A tentpole of Adams’s agenda is being tough on crime, particularly in response to the rise in deadly subway attacks. In a statement, he also said, “Our administration has made record investments in providing care to those who need it and getting people of [sic] the streets and the subways, and out of dangerous situations.” You called his words a “new low.” Why? 

In the initial statements that we’ve seen, there hasn’t even been a full-throated effort to offer condolences for this tragedy. It was almost as though the actual killing that we saw was the asterisk and a defense of what happened was centered. The last sentence of Adams’ statement was about this desire to support mental-health and housing resources. This administration is doing exactly the opposite of that. When are we going to stop pretending? We need to make these investments and not as a gesture, not as a talking point. A safer city is one with fewer homeless people, not because they’ve been displaced but because they have been housed.

Most of the city’s attempts to make the New York subways safer, like more police or forcibly detaining those with mental-health issues, paint the Neelys of the world as a threat. Many have pointed out his criminal history as proof he was violent. But what’s more unsafe than being starving in a city where you have nowhere to live?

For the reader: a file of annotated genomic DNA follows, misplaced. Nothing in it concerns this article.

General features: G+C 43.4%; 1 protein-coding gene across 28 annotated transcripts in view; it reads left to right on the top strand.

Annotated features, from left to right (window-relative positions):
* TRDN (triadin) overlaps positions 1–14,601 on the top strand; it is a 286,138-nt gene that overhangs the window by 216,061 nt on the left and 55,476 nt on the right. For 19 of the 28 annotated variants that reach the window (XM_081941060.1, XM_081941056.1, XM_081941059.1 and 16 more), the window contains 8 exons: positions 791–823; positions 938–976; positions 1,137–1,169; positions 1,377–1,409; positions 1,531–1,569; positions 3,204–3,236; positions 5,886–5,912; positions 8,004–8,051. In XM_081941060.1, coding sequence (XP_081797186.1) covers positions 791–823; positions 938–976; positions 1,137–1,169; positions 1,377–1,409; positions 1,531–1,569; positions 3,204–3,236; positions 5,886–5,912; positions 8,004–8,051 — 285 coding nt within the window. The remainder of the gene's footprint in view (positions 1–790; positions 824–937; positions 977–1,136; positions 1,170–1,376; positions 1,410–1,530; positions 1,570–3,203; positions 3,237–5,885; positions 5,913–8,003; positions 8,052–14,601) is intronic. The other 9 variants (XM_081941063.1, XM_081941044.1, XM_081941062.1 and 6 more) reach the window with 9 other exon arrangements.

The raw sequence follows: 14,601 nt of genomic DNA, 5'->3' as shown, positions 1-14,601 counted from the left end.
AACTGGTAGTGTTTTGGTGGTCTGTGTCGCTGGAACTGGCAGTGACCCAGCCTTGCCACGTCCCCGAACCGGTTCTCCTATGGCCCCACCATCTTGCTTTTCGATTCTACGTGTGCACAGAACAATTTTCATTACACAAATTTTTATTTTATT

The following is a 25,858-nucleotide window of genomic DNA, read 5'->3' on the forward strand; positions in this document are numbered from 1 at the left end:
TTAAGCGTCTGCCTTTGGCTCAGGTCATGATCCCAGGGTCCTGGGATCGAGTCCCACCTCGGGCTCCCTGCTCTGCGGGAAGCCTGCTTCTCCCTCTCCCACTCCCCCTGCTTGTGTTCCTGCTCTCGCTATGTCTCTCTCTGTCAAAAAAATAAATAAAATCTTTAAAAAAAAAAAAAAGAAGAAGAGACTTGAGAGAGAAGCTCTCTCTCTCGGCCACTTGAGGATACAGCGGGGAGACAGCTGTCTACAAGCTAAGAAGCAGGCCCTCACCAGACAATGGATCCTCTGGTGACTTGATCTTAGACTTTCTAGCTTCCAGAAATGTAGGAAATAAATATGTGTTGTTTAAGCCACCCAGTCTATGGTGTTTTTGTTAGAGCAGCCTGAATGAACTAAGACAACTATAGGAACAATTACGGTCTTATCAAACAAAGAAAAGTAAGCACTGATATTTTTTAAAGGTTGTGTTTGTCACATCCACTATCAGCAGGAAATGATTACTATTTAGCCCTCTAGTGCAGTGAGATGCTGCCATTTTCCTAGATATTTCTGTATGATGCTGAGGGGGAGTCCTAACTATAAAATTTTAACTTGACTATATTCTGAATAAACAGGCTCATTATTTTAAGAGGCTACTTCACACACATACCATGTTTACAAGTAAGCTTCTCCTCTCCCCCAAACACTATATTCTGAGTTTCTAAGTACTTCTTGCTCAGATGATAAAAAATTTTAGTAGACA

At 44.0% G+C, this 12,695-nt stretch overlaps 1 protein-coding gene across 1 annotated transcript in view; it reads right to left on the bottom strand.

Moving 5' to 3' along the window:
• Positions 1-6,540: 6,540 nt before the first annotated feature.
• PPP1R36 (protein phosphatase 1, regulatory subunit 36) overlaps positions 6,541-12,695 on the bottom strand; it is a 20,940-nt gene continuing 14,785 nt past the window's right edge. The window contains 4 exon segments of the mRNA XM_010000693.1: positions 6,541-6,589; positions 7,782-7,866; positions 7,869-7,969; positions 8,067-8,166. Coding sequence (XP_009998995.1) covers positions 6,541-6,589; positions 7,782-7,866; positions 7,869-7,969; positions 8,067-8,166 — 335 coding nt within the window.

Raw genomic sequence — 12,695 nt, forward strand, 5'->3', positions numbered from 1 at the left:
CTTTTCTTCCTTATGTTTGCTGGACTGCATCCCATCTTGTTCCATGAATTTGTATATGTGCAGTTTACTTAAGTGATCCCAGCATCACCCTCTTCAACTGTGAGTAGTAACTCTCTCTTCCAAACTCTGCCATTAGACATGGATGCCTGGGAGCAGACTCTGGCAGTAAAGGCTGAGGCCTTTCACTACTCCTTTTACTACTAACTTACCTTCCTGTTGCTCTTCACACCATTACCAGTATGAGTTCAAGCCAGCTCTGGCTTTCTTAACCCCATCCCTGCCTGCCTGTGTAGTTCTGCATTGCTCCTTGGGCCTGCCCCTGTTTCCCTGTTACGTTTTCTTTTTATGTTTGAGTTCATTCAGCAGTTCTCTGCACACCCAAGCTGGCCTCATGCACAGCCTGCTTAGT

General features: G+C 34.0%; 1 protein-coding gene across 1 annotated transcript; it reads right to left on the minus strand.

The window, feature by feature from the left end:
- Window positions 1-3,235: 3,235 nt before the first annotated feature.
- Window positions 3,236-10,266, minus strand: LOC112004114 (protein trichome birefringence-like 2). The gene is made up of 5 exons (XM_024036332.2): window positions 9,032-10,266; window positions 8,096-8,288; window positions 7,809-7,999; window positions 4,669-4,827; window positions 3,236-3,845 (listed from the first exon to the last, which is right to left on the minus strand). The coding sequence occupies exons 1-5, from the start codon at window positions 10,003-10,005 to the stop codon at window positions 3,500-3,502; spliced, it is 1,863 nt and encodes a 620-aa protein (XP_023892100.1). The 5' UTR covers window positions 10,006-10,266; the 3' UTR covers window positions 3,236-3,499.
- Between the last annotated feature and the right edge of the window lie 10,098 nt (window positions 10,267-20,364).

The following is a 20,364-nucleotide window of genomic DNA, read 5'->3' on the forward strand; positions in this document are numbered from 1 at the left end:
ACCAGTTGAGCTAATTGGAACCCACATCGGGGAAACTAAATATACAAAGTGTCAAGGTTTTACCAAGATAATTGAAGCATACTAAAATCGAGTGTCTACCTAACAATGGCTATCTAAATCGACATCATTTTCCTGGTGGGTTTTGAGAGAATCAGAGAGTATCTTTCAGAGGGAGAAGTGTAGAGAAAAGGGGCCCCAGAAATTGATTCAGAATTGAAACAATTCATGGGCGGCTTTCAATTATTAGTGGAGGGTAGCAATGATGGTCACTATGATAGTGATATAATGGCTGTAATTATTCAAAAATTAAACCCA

There is nothing, nothing, nothing that can justify killing a person, especially if they are unarmed and not a physical threat to anyone. There’s a hypocrisy to the way many officials talk about public safety. All of these responses are acting as though Neely was the aggressor here, when he was the one who was murdered. There’s all this talk about making our public spaces safer, and a person literally killed another human being on the subway. When you create a situation where harming a certain class of people may be excused, then we incentivize this kind of behavior. Anybody can point to anybody else and say, “Oh, well, I was scared of them.”

All of this has to do with race and class. If the city just wants this to be a playground for the rich, that is the most dangerous outcome for all of us. We are all subject to violence if the value of our life is measured by our income, or measured by our mental health, or measured by our race. Most of us are closer to Neely than we are to a billionaire.